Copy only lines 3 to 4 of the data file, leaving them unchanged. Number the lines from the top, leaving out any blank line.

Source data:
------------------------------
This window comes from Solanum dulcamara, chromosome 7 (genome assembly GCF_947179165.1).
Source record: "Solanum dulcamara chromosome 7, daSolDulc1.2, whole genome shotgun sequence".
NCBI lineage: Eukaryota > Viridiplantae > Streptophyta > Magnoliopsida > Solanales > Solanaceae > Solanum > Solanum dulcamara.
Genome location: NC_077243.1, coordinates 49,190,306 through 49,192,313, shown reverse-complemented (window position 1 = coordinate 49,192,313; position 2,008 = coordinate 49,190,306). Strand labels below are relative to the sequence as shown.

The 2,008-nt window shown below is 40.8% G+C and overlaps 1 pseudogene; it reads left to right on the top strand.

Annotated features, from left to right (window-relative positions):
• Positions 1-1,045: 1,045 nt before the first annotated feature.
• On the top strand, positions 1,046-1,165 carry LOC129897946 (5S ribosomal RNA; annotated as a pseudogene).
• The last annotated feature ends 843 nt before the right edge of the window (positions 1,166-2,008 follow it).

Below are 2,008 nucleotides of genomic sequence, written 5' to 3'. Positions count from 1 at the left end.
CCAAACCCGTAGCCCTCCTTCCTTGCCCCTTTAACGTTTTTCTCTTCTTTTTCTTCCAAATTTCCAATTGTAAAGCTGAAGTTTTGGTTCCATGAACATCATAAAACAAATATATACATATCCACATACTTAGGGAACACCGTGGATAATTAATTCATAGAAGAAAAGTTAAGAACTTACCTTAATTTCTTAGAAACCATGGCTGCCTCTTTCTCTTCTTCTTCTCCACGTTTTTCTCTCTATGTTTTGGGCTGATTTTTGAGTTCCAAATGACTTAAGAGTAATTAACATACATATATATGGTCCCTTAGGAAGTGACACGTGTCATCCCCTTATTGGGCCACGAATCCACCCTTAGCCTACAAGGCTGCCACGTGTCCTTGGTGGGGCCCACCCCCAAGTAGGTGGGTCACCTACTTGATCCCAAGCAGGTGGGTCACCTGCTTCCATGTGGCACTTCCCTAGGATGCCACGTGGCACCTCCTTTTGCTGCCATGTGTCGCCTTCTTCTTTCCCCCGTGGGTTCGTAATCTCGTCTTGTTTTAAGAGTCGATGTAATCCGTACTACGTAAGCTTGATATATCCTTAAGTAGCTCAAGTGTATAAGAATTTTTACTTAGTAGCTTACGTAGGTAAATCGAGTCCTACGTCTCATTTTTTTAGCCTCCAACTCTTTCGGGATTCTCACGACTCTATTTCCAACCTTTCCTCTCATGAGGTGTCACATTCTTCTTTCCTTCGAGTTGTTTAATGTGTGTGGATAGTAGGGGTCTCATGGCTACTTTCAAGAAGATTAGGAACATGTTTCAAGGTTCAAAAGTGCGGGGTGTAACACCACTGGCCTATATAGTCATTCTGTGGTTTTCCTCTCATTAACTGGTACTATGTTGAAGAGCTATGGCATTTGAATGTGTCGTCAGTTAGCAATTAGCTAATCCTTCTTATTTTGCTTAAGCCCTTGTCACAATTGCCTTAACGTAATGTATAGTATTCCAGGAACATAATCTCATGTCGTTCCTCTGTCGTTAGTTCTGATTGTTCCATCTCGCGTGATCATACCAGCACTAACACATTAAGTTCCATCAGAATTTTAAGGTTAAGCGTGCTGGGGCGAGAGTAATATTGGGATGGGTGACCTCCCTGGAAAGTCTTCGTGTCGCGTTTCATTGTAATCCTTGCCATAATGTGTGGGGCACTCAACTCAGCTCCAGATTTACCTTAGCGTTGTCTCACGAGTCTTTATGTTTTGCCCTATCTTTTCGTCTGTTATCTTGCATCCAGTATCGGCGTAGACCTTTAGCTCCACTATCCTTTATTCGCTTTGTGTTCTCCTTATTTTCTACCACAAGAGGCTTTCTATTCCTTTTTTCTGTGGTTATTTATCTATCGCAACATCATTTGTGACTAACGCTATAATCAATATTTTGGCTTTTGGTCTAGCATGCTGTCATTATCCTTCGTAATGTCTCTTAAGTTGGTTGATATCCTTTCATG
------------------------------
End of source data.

NCBI lineage: Eukaryota > Viridiplantae > Streptophyta > Magnoliopsida > Solanales > Solanaceae > Solanum > Solanum dulcamara.
Genome location: NC_077243.1, coordinates 49,190,306 through 49,192,313, shown reverse-complemented (window position 1 = coordinate 49,192,313; position 2,008 = coordinate 49,190,306). Strand labels below are relative to the sequence as shown.